Did you get out and explore our beaches this past week during some of the lowest tides we will have this summer? Our naturalists were out every day, mingling with our intertidal neighbors and helping our visitors see and learn about even the tiniest of creatures!
It’s no surprise that these colorful echinoderms are also known as the hedgehogs of the sea: they’re round like balls and covered with long, movable spines. They’re also one of the most popular animals in the touch pools of our Life on the Edge exhibit.
Now’s your chance to cast your eyes upon the rarely seen and aptly named feather star. Visit our Puget Sound Fish exhibit to marvel over these graceful echinoderms—you may find it hard to believe they’re related to sea stars, sea cucumbers, sand dollars and sea urchins!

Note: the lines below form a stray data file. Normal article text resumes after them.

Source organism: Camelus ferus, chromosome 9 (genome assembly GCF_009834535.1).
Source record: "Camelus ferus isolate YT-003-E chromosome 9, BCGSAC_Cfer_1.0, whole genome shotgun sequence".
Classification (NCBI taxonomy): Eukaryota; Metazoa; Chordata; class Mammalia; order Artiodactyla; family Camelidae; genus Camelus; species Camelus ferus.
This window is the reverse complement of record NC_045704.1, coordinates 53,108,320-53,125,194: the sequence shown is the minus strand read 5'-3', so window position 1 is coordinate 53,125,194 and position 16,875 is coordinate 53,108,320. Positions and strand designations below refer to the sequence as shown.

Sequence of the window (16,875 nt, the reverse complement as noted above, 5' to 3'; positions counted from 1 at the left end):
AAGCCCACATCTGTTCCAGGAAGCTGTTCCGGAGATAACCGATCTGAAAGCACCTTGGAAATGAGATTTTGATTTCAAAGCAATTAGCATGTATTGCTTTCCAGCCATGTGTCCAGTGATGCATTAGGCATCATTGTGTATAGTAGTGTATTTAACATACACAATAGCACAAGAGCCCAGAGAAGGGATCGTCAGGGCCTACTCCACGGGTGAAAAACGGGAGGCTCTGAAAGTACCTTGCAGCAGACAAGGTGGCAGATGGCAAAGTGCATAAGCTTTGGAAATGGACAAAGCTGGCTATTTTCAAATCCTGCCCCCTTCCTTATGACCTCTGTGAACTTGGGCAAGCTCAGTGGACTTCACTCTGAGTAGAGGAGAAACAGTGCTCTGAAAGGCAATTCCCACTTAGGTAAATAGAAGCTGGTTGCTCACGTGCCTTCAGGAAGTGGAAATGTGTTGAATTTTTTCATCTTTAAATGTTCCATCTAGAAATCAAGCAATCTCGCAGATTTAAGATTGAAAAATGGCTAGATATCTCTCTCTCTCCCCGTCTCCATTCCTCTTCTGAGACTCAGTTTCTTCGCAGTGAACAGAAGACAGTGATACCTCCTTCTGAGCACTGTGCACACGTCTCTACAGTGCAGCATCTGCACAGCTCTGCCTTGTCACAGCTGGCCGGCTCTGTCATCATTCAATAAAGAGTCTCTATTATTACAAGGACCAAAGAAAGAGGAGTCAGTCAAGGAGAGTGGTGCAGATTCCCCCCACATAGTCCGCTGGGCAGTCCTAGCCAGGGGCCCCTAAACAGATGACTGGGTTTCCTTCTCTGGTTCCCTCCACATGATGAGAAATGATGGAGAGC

Like many other invertebrates, sea urchins may be vulnerable to increasing acid levels in the ocean. The hard parts of urchins (such as the sea urchin in our photo) are made up of calcite, magnesium-rich calcium carbonate.